Cali Ressler and Jody Thompson
Creators of the Results-Only Work Environment

One Who's Paid the Price of True Balance

June 13, 2008 11:42 AM

What passes for work-life balance in my organization is a sham. The same leadership team who speak about balance are not exactly role models. They all work extended schedules often extending their time in the office until 6 or 7 at night, and look down on those who do not emulate their behavior including discriminating against them when it comes to advancement opportunities. Observing that they are the "outliers" when it comes to balance buys you an invitation to leave the organization if you don't like it as their recommendation to achieve balance.

adrien normand

June 17, 2008 11:49 AM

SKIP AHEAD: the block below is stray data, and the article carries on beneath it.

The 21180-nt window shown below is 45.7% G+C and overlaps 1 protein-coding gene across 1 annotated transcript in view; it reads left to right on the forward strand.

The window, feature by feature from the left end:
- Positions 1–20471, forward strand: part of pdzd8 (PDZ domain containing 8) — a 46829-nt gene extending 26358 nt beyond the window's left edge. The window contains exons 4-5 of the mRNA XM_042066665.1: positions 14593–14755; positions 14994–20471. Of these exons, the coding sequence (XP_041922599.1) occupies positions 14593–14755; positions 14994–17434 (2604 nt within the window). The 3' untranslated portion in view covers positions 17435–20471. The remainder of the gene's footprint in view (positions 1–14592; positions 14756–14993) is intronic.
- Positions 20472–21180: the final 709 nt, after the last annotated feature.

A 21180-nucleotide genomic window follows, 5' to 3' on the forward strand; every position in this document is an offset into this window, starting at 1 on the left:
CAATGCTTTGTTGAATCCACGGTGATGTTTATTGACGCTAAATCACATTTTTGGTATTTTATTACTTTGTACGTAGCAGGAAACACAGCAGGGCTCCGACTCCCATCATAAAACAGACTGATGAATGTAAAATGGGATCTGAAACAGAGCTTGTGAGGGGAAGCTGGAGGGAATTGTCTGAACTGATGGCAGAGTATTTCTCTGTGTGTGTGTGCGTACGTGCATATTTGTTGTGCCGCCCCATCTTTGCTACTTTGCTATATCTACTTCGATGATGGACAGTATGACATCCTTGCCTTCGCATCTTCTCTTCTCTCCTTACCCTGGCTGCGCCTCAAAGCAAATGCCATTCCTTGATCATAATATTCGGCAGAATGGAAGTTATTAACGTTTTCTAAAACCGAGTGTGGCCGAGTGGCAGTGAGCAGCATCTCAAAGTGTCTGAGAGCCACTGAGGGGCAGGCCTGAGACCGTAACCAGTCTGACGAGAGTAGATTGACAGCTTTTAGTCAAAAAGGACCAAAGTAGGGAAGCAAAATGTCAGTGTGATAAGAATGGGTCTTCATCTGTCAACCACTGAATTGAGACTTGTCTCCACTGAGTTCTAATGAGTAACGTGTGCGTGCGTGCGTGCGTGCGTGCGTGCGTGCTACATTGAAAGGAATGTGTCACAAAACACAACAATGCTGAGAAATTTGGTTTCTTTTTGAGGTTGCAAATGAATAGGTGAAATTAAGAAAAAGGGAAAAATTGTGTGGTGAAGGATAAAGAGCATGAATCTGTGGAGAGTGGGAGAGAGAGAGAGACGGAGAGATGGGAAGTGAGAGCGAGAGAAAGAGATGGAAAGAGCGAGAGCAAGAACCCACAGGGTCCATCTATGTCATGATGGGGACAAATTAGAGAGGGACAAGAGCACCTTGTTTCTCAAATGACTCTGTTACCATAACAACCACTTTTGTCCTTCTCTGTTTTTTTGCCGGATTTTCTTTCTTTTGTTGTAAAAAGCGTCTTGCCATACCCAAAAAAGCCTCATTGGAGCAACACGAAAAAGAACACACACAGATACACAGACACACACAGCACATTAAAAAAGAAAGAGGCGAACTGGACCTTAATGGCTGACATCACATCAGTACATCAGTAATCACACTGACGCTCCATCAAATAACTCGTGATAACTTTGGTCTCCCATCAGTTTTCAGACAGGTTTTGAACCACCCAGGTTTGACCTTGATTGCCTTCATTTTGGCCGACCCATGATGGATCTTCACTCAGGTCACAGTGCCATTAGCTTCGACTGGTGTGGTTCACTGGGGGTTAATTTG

I think the way you balance your personal life with your work is absolutely wonderful. People are losing time with family for the simple fact that there is no balance. It also works when your spouse or companion is in it with you and is completely supportive of what you are trying to do for you and your family. Keep it up and be an example for couples all over the world. It is possible to work hard and still keep your family a priority.

Ben Deinde

June 18, 2008 09:47 AM

The balance swings depending on your live projects - when your workload is light, you get to see more of your family, and on the other hand, when you're overloaded, you probably don't see them at all.

The balance should be in the swing,then work-life will be balanced.

Isaac Chowrimootoo

June 19, 2008 03:01 PM

Work- life balance should be driven by your passion. Passion for work, family and pleasure/leisure. Find your calling and have great fun pursuing it.Integrate work with family activities. Have lunch with your spouse at least once per week. Attend your children/grandchildren swimming lessons/school activities. Find the joy in whatever you do. Do not see these activities as chores.
Have fun and enjoy life. Remember Tim Russert. Live for today. Make the fullest use of today.

Sarah Lafferty

June 20, 2008 09:44 AM